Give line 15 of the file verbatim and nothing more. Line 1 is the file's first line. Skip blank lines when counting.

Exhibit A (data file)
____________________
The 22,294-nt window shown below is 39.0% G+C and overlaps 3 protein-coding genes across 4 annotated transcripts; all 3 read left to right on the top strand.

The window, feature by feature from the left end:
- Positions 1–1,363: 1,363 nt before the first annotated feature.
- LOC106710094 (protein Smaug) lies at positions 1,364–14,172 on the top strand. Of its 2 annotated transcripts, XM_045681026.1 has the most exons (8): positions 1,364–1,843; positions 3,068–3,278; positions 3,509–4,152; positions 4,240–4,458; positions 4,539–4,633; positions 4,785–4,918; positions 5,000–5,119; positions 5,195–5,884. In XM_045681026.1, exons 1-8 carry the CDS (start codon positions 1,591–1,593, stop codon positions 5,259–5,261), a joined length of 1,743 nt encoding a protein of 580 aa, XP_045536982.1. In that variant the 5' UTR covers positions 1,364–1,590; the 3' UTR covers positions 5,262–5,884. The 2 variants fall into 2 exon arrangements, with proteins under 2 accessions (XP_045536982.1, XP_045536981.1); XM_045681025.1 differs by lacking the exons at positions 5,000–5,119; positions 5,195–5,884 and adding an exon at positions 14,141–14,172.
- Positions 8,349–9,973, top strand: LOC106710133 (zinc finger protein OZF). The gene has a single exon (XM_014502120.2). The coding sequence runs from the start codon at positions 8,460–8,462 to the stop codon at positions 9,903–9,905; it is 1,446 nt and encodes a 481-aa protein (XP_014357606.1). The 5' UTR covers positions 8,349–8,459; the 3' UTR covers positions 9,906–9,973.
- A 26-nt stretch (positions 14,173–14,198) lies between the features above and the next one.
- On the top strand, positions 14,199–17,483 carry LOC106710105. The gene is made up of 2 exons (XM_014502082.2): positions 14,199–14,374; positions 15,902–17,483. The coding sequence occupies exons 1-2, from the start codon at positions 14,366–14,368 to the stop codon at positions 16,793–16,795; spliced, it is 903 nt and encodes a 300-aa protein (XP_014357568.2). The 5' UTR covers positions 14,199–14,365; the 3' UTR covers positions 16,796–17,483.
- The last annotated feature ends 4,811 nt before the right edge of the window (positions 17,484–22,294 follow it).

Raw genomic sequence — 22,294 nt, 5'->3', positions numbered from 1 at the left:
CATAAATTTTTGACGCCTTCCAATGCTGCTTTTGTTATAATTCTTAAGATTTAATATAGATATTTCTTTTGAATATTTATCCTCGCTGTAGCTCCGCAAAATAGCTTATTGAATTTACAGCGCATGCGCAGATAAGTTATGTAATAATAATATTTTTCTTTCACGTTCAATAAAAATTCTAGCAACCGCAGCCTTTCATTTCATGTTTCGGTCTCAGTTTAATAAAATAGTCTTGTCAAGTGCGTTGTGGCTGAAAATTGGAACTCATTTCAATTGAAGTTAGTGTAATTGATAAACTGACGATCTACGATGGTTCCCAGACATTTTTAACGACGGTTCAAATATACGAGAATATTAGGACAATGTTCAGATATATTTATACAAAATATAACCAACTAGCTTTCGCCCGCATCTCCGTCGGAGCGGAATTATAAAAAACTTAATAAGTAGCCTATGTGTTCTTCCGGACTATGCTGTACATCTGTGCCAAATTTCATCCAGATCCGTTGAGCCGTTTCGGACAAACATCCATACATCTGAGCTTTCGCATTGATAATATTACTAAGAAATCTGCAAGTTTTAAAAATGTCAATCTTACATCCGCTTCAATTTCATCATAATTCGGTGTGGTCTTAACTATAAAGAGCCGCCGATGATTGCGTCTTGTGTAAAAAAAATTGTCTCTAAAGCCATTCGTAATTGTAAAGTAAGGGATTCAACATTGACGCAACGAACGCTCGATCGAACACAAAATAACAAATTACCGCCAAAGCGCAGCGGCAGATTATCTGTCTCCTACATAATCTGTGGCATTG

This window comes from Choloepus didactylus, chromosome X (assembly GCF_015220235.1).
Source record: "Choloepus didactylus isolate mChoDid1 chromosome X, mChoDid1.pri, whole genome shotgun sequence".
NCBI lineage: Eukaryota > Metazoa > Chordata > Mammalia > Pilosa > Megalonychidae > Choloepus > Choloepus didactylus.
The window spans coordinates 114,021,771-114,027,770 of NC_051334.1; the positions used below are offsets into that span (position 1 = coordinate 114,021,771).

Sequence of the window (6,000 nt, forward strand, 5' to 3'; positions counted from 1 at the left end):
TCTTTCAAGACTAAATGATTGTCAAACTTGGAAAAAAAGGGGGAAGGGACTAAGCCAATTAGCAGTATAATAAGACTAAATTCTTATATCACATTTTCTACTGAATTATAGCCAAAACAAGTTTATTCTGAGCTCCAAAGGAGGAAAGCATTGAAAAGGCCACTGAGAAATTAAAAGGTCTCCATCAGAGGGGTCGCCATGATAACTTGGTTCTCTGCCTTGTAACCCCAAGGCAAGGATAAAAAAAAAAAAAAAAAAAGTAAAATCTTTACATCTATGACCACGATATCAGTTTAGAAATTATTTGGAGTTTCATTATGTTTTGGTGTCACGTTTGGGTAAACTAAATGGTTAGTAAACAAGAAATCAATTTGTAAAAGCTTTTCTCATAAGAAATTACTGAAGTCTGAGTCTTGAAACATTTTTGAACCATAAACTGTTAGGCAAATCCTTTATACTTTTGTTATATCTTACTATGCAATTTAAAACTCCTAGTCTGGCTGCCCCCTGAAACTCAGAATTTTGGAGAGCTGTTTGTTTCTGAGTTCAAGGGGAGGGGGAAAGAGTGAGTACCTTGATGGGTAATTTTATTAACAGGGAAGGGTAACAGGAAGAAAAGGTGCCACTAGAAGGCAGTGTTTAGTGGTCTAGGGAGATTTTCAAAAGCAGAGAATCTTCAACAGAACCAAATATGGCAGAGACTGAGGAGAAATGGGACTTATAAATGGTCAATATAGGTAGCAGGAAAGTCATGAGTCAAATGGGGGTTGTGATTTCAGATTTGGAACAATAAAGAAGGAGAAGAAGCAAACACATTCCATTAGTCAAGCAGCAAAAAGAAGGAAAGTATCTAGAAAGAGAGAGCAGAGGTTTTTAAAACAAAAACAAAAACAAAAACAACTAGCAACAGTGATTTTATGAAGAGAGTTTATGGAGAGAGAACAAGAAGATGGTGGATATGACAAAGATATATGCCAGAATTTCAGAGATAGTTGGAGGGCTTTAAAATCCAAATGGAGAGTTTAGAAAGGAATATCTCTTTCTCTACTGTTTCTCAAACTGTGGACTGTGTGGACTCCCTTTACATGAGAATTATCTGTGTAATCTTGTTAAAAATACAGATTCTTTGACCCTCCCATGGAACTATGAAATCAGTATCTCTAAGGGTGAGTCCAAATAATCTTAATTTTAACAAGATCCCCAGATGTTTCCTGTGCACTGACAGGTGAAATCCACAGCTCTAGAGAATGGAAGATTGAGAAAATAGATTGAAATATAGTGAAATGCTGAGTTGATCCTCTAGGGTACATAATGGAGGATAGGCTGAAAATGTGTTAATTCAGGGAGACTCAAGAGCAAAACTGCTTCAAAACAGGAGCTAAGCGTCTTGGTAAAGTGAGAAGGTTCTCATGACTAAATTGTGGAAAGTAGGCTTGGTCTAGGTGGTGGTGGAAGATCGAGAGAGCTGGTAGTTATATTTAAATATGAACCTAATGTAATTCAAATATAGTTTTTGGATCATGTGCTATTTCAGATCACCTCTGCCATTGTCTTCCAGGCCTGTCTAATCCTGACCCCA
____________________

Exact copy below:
Sequence of the window (6,000 nt, forward strand, 5' to 3'; positions counted from 1 at the left end):